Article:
PieceOfTheMoon Thu 04-Oct-12 13:40:03

DH is pretty squeamish about blood and was really worried he would faint, but when it came to it he was fine. He watched DS crowning and being born and even cut the cord without going green. In fact I think I was more squeamish as I had to decline the MW's suggestion to reach down and touch DS's head when it came out <shivers at thought>

mummybare Thu 04-Oct-12 13:43:38

DH was told on 3 separate occasions he could have a new career as a midwife/doula! <preens> <nothing stealthy about that boast>

He was great, but he was up the head end pretty much the whole time encouraging me, helping me breathe properly and feeding me gas and air.

There's no way of knowing how people will react in such adrenaline-filled circumstances, but it does help to talk it through beforehand, so he knows what will help, what he can expect to happen and what you expect from him. He may even surprise you!

Best of luck with everything, OP. Labour is bizarre and, I won't lie, it can smart a bit, but it's also a truly incredible thing. And the best bit is, you get a baby at the end of it!

Doilooklikeatourist Thu 04-Oct-12 13:49:53

Poor DH was scared stiff ! He did well though , lots of support.

Cried both times when baby was out ( relief as well as happiness )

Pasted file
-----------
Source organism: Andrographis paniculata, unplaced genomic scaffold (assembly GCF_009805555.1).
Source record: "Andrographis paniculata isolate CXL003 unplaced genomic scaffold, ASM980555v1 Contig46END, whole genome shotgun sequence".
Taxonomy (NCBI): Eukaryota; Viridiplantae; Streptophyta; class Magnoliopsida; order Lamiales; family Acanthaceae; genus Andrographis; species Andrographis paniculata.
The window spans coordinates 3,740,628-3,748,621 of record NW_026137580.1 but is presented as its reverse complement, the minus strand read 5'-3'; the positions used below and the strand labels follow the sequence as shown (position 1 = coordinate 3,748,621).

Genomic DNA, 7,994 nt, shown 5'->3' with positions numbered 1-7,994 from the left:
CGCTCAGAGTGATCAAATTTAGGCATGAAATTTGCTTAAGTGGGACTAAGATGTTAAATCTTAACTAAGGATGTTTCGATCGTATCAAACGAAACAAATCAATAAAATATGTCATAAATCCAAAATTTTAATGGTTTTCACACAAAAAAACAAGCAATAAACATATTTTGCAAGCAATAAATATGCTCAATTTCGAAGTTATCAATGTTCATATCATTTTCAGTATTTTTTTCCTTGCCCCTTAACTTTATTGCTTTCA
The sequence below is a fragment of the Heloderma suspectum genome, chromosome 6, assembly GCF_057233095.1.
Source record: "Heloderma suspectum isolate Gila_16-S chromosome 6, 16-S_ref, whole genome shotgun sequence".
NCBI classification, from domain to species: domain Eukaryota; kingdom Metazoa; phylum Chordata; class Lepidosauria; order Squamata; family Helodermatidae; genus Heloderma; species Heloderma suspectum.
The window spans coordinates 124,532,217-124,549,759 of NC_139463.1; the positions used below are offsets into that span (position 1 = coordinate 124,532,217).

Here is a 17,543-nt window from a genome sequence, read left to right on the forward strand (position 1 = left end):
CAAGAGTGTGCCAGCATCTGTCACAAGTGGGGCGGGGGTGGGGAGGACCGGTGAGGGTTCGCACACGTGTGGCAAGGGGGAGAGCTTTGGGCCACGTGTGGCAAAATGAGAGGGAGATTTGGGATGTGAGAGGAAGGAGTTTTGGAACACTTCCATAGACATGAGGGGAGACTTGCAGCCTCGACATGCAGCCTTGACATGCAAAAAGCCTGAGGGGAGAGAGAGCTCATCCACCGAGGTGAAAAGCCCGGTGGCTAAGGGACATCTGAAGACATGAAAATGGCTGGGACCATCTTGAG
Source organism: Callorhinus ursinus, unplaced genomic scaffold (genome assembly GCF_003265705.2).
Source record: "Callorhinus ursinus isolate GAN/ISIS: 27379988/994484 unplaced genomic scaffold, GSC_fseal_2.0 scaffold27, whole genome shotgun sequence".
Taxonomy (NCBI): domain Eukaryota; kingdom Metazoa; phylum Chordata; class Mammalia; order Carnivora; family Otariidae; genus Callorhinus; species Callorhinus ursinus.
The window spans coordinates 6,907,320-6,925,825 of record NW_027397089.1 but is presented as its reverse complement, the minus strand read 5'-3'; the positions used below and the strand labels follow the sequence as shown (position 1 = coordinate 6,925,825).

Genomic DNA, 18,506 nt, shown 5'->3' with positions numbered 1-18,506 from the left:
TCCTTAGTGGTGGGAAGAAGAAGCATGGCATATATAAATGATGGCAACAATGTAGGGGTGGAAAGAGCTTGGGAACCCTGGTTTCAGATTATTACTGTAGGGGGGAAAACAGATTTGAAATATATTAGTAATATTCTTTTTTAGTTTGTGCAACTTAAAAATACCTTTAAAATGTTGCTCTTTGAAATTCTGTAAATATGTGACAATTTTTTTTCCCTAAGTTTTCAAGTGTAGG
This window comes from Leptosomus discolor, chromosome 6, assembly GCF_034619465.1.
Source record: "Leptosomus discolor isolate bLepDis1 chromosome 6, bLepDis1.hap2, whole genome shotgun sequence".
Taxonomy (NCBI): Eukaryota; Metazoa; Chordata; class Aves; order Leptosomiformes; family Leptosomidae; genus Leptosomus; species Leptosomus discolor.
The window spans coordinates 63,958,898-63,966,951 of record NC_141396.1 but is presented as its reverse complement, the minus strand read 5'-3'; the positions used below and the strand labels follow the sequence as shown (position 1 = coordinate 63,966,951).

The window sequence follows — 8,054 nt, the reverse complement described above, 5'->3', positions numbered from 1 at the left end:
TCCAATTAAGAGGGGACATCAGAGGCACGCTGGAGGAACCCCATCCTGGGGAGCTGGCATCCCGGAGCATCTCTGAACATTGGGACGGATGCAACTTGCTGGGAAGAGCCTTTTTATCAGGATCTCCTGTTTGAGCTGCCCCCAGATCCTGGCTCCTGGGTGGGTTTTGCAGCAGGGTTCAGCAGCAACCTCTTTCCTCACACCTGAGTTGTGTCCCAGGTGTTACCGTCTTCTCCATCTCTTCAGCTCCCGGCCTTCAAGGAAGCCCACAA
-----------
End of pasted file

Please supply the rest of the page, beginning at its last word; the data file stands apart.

First time though , he was shocked . I mean really shocked shock He hadn't realised quite how brutal it all was .

I had a forceps delivery ( don't know if they are used any more , DS is 17 )

MrsPear Thu 04-Oct-12 13:53:19

Mr Pear was wonderful in my eyes. He didn't irratate or annoy me in any way and just supported me. In fact it made me realise that i married the right person - ds was 10 weeks early so it was all a bit of a drama. He went outside for any internal examinations which i was more than happy about, according to the doctor he was like a jack in a box (he was behind my head) during actual labour. Two things got him animated the first when the cord dropped out first (he shouted at the doctor and she reassured him it was in hand) and the other was the placenta (it got a little stuck and he wanted to make sure it was all out) - both these of things comes from the fact he has delivered animals so understands dangers. He admitted the next day that he was proud of me and it was wonderful seeing his son being born but to see me in such pain was very hard. Currently pregnant with ds 2 and i am not sure if he is going to be there again.

BiddyPop Thu 04-Oct-12 14:27:15

DH hadn't gone to any classes beforehand, nor had he done any reading (I'd even bought a book from a male perspective, but that was also ignored). He just didn't see the need.

He was very quiet in the hospital. He was very "present", but a bit lost as to what to do or how to help. I ended up being sick a couple of times, and he grabbed bowls, got a damp cloth for my brow, ...

Then I ended up having a shower for about 2 hours (one long one, back onto ward, but then retreating into shower again). I just sorta spaced out and wanted to concentrate on being quiet and letting it happen, in quite dim lights. DH seemed to understand that without needing explanations, so he sat on the hard chair in the bathroom, minding my towel and prepared to pass things if needed. But mostly sitting there and letting me get on with it (and he had nothing to read or do). We occasionally had a little chat.